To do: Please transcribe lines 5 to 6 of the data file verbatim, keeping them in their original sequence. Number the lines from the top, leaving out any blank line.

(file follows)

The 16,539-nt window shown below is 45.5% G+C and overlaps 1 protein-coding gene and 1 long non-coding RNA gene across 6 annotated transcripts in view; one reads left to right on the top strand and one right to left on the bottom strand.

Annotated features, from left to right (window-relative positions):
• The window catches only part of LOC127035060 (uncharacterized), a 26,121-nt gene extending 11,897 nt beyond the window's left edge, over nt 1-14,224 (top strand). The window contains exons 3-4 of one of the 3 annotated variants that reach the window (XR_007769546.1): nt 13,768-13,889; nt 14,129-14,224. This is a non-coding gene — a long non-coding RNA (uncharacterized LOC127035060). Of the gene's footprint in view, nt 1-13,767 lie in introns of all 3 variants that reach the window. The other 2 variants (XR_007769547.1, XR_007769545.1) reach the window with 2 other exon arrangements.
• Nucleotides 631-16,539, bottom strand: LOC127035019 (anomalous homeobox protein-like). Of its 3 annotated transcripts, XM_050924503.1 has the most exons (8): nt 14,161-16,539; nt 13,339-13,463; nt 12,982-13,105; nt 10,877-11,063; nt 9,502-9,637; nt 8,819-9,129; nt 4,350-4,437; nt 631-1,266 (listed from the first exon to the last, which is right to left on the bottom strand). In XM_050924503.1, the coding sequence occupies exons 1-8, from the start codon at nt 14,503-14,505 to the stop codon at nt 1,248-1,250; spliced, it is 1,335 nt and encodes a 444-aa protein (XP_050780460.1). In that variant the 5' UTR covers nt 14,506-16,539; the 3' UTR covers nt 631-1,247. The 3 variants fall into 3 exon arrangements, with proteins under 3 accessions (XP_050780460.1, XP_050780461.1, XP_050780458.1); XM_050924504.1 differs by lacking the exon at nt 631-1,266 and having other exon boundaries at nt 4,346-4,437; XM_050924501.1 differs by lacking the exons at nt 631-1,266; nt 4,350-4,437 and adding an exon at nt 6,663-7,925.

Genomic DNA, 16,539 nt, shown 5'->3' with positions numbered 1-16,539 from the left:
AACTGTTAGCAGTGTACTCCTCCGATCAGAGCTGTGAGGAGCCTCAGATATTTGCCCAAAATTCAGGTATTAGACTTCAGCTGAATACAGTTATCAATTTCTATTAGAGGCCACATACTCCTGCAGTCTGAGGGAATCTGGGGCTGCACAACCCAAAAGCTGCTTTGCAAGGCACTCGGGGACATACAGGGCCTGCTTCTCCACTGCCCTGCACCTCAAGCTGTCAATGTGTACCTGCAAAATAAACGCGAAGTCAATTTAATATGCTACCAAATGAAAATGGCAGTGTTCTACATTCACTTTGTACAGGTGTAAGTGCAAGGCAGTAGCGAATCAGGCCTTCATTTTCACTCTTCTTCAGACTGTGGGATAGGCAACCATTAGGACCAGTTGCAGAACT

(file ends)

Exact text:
Genomic DNA, 16,539 nt, shown 5'->3' with positions numbered 1-16,539 from the left:
AACTGTTAGCAGTGTACTCCTCCGATCAGAGCTGTGAGGAGCCTCAGATATTTGCCCAAAATTCAGGTATTAGACTTCAGCTGAATACAGTTATCAATTTCTATTAGAGGCCACATACTCCTGCAGTCTGAGGGAATCTGGGGCTGCACAACCCAAAAGCTGCTTTGCAAGGCACTCGGGGACATACAGGGCCTGCTTCTCCACTGCCCTGCACCTCAAGCTGTCAATGTGTACCTGCAAAATAAACGCGAAGTCAATTTAATATGCTACCAAATGAAAATGGCAGTGTTCTACATTCACTTTGTACAGGTGTAAGTGCAAGGCAGTAGCGAATCAGGCCTTCATTTTCACTCTTCTTCAGACTGTGGGATAGGCAACCATTAGGACCAGTTGCAGAACT